With the Opposition finding a common ground in pushing for a vote on foreign direct investment (FDI) in multi-brand retail and the government firmly rejecting the possibility, both sides are on a collision course as the winter session begins November 22.
The Lok Sabha Speaker would decide the rule for discussion on the FDI issue and all parties would be consulted, parliamentary affairs minister Kamal Nath said.
“There is no precedence of a discussion on a government’s executive policy decision under rule 184 (which entails voting) in Lok Sabha. This view will be conveyed to the chair,” he said.
The government is covering all flanks ahead of the showdown. Terming DMK, which has been vociferous in its opposition to FDI in retail, a valuable partner, commerce and industry minister Anand Sharma said the Prime Minister would talk to the southern ally over the issue again.
“The UPA will hold stronger... There could be different perceptions on different issues. But all the parties in the UPA will come together in the interest of the nation,” Sharma, who accompanied Manmohan Singh to Asean and East Asia summits in Cambodia, told media on board the PM's aircraft on journey home.
While both the Left and the BJP have served notices under rule 184, it is unclear how far they would go to push for a vote.
A section of Opposition is against disrupting proceedings and notices have been given for discussions under sections that do not require voting.
Members are required to send notices in advance if they want the House to take up an issue.
After a meeting on Tuesday, the BJP-led National Democratic Alliance (NDA) said it would push for voting as the FDI decision was implemented without consulting parties and state governments - in “violation” of the government's commitment made in Parliament.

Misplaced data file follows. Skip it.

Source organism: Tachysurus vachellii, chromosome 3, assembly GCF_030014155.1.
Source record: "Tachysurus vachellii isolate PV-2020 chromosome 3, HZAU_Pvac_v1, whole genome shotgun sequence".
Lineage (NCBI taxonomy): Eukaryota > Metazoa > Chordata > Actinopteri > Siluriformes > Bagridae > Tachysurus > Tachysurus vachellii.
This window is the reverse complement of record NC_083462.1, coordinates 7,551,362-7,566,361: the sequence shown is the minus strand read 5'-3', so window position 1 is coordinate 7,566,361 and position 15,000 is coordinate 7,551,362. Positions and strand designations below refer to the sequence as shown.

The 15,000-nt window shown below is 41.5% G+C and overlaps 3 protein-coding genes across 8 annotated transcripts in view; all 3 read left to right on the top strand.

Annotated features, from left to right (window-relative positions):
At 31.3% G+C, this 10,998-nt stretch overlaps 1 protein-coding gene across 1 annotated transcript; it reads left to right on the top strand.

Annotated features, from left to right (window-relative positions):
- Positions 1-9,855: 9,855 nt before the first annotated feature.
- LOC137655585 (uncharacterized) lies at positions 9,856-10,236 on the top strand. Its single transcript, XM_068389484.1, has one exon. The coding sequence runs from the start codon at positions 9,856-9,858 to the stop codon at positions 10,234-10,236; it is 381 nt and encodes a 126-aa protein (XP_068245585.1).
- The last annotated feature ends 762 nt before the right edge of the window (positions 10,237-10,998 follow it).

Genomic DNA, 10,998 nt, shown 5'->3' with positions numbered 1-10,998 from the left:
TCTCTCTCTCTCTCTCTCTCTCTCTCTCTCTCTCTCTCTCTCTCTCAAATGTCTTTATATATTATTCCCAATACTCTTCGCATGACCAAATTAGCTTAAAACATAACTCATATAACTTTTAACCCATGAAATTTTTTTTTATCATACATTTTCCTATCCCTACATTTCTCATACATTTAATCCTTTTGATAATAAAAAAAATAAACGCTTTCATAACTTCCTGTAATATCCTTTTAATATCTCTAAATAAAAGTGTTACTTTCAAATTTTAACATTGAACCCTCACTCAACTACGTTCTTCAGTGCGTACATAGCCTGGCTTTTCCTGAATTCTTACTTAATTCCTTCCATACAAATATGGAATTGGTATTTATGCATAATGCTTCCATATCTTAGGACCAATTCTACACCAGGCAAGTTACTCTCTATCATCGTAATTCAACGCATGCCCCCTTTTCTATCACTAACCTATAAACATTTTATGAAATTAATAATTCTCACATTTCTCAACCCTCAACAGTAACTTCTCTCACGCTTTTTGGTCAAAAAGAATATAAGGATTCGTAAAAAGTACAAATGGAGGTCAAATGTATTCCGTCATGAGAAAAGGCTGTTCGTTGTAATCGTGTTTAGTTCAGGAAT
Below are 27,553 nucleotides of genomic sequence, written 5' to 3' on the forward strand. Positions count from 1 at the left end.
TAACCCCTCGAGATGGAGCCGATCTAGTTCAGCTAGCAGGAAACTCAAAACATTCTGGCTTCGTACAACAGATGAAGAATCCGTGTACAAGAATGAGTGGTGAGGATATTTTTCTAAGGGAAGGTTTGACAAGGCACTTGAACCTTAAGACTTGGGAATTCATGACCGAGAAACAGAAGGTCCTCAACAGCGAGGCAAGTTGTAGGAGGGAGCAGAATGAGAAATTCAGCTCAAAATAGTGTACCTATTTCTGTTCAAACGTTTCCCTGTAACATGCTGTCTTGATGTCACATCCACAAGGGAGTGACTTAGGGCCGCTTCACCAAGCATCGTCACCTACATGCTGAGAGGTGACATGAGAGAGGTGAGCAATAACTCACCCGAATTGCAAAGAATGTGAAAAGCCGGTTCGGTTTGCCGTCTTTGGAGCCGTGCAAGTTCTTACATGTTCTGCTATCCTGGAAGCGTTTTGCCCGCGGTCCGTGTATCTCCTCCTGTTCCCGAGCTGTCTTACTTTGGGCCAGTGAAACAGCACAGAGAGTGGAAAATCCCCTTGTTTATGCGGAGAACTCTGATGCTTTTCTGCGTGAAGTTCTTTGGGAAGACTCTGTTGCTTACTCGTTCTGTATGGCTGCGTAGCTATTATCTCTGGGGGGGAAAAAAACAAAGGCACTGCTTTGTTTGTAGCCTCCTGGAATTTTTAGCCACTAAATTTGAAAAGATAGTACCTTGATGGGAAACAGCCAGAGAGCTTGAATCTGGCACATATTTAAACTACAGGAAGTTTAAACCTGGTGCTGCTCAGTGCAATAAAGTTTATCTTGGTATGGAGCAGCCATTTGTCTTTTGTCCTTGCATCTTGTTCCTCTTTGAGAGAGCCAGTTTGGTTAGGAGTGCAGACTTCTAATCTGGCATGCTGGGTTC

Though it declared intention to “explore” the possibility of a no-confidence motion as well, the NDA doesn't seem serious about it.
When reminded that the disinvestment of Balco was debated and voted in 2001 in Parliament, Nath said it was a different matter. “It was not an overall policy issue. It was a standalone case…”
“Balco was not a stand-alone issue but related to the then government's disinvestment process. If Kamal Nath goes through the proceedings of that debate, he will find that members spoke almost entirely on the government's disinvestment policy,” CPM Politburo member Sitaram Yechury told HT.
Balco was the first company to be disinvested by the NDA government, setting the policy in the motion, he said.
The BJP tried to meet Trinamool Congress chief Mamata Bannerjee, who is struggling to find support to carry out the threat to bring a no-confidence motion, halfway. The NDA would consult all possible parties to explore the possibility, it said, but stopped short of promising to help the mercurial Bengal CM move the motion, which requires backing of 50 MPs.
Congress leader Shakeel Ahmed asked Banerjee to clarify if she had a tacit understanding with the BJP.